Fears and Scruples

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Fears and Scruples  (1876) 
by Robert Browning


  

Here's my case. Of old I used to love him,
    This same unseen friend, before I knew:
Dream there was none like him, none above him,—
    Wake to hope and trust my dream was true.

Loved I not his letters full of beauty?
    Not his actions famous far and wide?
Absent, he would know I vowed him duty;
    Present, he would find me at his side.

Pleasant fancy! for I had but letters,
    Only knew of actions by hearsay:
He himself was busied with my betters;
    What of that? My turn must come some day.

"Some day" proving—no day! Here's the puzzle.
    Passed and passed my turn is. Why complain?
He's so busied! If I could but muzzle
    People's foolish mouths that give me pain!

"Letters?" (hear them!) "You a judge of writing?
    Ask the experts! How they shake the head
O'er these characters, your friend's inditing—
    Call them forgery from A to Z!

"Actions? Where's your certain proof" (they bother)
    "He, of all you find so great and good,
He, he only, claims this, that, the other
    Action—claimed by men, a multitude?"

I can simply wish I might refute you,
    Wish my friend would,—by a word, a wink,—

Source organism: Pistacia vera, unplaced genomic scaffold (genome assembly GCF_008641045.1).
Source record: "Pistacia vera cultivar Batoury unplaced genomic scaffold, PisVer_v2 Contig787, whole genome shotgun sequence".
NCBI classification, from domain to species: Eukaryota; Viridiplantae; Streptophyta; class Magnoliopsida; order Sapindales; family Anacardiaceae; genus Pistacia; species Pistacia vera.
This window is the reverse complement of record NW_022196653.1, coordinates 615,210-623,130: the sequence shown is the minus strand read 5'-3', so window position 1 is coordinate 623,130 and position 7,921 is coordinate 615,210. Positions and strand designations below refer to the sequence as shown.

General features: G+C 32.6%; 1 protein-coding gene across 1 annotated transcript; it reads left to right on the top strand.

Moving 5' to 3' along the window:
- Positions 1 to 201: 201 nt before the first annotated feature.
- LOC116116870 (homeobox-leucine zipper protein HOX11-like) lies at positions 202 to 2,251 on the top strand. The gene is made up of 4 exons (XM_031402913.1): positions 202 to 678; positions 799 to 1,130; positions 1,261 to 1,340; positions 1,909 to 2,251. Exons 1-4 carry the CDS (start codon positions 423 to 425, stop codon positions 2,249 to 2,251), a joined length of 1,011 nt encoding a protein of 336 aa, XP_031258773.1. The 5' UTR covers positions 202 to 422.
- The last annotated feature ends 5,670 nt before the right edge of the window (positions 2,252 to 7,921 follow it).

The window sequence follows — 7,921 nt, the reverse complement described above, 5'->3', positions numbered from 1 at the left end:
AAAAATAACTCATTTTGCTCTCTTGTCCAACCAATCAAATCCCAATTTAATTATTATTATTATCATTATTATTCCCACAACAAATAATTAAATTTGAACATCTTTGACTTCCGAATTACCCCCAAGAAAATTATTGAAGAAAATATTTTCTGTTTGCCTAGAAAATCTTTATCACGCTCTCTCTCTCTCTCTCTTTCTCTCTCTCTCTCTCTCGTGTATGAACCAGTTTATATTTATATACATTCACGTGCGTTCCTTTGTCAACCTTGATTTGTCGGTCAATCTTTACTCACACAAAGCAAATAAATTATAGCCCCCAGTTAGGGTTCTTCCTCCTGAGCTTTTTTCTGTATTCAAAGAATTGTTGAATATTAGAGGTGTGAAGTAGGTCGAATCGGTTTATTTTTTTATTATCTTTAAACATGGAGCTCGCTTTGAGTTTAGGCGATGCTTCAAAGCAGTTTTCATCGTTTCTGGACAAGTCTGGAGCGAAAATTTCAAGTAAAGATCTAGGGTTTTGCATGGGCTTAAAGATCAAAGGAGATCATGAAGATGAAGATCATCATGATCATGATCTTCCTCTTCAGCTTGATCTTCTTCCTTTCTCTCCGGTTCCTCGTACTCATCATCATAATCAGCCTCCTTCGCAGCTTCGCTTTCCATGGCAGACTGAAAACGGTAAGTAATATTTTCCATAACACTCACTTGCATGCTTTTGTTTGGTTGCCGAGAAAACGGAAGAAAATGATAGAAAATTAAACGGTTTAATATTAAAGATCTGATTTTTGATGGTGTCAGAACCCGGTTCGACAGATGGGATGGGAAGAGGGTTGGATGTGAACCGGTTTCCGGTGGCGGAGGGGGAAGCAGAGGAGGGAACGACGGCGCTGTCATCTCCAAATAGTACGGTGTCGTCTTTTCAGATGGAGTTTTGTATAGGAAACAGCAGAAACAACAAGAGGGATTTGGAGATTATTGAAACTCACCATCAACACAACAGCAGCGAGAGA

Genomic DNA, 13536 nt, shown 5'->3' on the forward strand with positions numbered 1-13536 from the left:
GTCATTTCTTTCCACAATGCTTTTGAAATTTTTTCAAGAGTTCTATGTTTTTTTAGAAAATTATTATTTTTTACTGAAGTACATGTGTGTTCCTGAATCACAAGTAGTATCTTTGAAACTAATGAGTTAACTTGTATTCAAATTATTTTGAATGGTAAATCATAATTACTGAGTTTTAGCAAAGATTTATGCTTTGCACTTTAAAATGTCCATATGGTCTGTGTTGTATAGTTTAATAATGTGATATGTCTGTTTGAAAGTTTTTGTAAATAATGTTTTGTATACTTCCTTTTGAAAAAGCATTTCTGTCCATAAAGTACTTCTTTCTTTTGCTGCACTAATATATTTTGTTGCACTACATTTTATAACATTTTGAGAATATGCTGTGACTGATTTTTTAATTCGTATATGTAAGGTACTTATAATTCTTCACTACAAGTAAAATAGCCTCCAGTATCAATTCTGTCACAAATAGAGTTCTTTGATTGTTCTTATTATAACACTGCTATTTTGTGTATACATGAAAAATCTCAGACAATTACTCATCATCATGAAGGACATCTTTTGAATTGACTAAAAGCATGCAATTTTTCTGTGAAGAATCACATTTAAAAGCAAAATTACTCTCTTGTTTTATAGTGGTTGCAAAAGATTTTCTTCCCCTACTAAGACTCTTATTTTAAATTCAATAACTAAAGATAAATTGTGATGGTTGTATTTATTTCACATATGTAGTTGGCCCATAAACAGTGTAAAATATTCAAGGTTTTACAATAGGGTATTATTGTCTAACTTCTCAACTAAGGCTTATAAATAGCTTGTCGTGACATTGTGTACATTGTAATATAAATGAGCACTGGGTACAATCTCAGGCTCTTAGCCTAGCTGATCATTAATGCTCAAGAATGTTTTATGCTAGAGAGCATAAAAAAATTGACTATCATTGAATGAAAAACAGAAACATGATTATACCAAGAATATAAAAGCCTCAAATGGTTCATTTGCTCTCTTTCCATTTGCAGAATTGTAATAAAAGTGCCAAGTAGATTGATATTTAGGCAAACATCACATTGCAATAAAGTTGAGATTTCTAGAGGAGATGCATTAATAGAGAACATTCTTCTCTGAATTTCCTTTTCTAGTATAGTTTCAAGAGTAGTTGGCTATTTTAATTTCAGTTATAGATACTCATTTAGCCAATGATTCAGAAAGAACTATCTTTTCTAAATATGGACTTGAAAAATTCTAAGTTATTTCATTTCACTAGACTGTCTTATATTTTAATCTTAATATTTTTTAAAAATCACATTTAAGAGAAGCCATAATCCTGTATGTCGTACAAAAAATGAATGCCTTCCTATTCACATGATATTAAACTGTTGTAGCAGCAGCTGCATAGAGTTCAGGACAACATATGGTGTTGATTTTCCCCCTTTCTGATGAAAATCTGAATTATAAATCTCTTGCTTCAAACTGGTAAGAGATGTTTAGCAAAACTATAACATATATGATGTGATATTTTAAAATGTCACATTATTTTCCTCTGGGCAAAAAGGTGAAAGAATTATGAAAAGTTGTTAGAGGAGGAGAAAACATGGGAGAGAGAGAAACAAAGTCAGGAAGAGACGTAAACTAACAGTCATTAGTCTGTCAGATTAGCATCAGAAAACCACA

Bid me stop that foolish mouth,—you brute you!
    He keeps absent,—why, I cannot think.

Never mind! Though foolishness may flout me,
    One thing's sure enough: 'tis neither frost,
No, nor fire, shall freeze or burn from out me
    Thanks for truth—though falsehood, gained—though lost.

All my days, I'll go the softlier, sadlier,
    For that dream's sake! How forget the thrill
Through and through me as I thought "The gladlier
    Lives my friend because I love him still!"

Ah, but there's a menace some one utters!
    "What and if your friend at home play tricks
Peep at hide-and-seek behind the shutters?
    Mean your eyes should pierce through solid bricks?

"What and if he, frowning, wake you, dreamy?
    Lay on you the blame that bricks—conceal?
Say 'At least I saw who did not see me,
    Does see now, and presently shall feel'
?"

"Why, that makes your friend a monster!" say you:
    "Had his house no window? At first nod,
Would you not have hailed him?" Hush, I pray you!
    What if this friend happen to be—God?